Four metals being considered are cobalt, molybdenum, strontium, and vanadium. The EPA is calling for these metals to be tested at the maximum residence time in the distribution system using EPA Method 200.8 – Determination of Trace Elements in Waters by Inductively Coupled Plasma – Mass Spectrometry, Version 5.4.1
Chlorate compounds. These are believed to appear in drinking water via their use in disinfectants. The EPA’s proposal mandates that PWSs use EPA Method 300.1 -Determination of Inorganic Anions in Drinking Water by Ion Chromatography, Revision 1.0. to test for chlorate at the EPTDS.1
1,4-Dioxane, a solvent or solvent stabilizer used in the manufacture of paper, cotton, textile products, automotive coolant, cosmetics and shampoos. It will be tested at the EPTDS through EPA Method 522 – Determination of 1,4-Dioxane in Drinking Water by Solid Phase Extraction and Gas Chromatography/Mass Spectrometry with Selective Ion Monitoring, Version 1.0.5
Perfluorinated chemicals: Perfluorononanoic acid (PFNA), Perfluorobutane sulfonic acid (PFBS), Perfluoroheptanoic acid (PFHpA), and Perfluorohexane sulfonic acid (PFHxS), Perfluorooctane sulfonate (PFOS), and Perfluorooctanoic acid (PFOA). The proposed testing method for perflourinated chemicals is EPA Method 537 – Determination of Selected Perfluorinated Alkyl Acids in Drinking Water by Solid Phase Extraction and Liquid Chromatography/Tandem Mass Spectrometry, Version 1.1.1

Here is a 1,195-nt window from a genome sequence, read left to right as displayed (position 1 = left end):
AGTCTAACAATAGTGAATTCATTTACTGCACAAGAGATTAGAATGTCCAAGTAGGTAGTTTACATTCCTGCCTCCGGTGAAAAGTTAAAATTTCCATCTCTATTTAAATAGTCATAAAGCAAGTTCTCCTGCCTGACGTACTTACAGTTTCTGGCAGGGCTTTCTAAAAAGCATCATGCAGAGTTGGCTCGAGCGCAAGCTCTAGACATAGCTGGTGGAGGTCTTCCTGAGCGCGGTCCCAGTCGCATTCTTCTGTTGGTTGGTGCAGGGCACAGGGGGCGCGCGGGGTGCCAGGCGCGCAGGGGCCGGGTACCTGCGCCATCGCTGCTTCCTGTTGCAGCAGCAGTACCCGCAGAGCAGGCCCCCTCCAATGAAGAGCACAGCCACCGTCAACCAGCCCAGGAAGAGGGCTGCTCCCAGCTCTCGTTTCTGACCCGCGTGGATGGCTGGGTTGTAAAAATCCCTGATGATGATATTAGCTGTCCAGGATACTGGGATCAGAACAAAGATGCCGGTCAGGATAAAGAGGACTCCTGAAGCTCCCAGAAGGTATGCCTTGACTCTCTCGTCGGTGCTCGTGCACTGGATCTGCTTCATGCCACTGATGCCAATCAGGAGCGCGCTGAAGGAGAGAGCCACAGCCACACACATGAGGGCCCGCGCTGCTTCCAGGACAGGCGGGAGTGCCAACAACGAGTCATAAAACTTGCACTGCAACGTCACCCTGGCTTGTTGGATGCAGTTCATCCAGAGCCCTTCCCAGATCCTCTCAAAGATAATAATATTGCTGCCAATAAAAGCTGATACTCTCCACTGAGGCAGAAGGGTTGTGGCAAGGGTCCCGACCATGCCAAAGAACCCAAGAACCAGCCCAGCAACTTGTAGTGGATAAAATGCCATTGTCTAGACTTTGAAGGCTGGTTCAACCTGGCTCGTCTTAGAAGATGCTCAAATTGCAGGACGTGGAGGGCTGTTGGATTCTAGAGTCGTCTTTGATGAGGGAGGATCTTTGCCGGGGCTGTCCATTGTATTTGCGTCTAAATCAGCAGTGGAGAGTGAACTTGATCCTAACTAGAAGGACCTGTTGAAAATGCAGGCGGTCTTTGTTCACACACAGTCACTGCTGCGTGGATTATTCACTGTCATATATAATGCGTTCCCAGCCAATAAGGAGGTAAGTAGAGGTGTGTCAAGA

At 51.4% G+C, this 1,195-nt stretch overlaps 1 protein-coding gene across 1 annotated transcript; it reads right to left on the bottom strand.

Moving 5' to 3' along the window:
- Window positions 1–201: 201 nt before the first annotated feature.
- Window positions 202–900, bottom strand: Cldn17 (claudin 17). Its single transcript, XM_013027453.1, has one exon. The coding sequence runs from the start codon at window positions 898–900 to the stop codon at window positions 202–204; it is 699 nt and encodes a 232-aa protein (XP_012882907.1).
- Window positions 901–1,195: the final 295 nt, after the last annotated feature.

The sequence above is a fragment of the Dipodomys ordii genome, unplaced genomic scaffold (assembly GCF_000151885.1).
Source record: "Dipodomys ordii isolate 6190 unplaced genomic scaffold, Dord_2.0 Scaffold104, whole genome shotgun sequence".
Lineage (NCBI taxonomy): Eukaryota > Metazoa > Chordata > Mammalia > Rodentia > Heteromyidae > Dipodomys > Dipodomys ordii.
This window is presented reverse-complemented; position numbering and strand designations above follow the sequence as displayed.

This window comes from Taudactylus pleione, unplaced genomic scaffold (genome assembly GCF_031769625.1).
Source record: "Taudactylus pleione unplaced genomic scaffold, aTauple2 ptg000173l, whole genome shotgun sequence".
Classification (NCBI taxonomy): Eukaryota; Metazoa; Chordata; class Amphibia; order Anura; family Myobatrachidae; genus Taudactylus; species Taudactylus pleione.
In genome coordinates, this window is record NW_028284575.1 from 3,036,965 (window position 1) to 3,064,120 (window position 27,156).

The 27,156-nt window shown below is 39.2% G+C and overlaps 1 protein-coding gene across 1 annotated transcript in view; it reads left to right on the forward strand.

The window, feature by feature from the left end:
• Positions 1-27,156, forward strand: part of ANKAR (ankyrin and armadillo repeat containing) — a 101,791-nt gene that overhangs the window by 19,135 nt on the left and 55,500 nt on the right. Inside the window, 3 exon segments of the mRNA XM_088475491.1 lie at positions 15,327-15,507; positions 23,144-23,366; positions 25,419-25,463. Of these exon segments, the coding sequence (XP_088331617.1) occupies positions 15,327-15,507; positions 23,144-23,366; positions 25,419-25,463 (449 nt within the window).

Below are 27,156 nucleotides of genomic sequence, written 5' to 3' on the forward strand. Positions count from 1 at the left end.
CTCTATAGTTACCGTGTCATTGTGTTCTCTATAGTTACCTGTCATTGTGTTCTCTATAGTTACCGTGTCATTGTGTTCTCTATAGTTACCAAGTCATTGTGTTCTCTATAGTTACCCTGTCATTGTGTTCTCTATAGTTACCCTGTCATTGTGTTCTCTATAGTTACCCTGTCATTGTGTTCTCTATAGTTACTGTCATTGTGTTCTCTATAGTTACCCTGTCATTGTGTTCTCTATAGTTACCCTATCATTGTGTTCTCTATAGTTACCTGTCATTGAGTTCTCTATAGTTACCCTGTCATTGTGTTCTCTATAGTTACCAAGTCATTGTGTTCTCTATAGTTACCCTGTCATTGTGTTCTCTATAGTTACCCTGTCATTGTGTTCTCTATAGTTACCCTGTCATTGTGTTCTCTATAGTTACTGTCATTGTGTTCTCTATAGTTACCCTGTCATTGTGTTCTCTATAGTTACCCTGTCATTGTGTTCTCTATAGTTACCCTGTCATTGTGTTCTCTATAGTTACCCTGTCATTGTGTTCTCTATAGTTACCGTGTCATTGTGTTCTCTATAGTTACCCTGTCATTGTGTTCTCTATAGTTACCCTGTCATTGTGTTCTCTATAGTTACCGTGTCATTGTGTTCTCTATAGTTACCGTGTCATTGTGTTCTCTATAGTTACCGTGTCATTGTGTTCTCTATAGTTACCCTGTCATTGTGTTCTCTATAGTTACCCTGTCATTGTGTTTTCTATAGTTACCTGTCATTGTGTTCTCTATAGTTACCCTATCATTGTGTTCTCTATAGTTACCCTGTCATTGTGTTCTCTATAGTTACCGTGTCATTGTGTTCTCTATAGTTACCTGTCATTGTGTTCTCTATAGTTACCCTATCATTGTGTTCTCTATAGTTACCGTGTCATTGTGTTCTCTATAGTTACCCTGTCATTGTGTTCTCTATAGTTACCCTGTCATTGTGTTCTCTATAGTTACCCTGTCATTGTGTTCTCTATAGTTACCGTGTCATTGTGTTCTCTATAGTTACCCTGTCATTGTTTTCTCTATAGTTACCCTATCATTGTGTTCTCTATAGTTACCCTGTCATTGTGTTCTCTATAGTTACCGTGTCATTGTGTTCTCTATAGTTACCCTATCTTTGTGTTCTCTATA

Other changes include the addition of previously unregulated PWSs that purchase 100% of their water to those PWSs subject to UCMR testing requirements. Under the proposed changes, all purchased sources will be considered unique entry points and will require monitoring.1
Under UCMR 3, the EPA will match their required sampling schedules to PWSs where a monitoring location may be down or only in use during certain seasons. The PWSs will identify sampling options in those cases.
The EPA also addresses system sizes in UCMR 3. Under UCMR 2, system size was based on the combined retail and wholesale service population, whereas under UCMR 3, the EPA would require the measurement to be based exclusively on retail service population.
Laboratories upload data from samples taken at PWSs directly into the Safe Drinking Water Accession and Review System (SDWARS). The PWSs can then review the data and either accept it or reject some or all of it. Under UCMR 2 the PWS did not have to explain rejected data. Under UCMR 3 they must explain the reason for any data rejection.
In the past, Ground Water Representative Monitoring Plans (GWRMP) were based on geographic location, contamination susceptibility, and similarities of groundwater quality with no backup sampling point required. Under the proposed changes for UCMR 3, the priorities for GWRMP will be the highest annual volume producing and most consistently active in the representative array.1
With the release of the proposed changes at the April meeting, the EPA is now soliciting feedback from stakeholders. According to EPA spokesman Daniel Hautman, the proposed UCMR 3 changes will be published in the Federal Register in early 2011, with a final rule publish date set for 2012. Hautman stated that the changes become official once the EPA Administrator approves the recommendations.6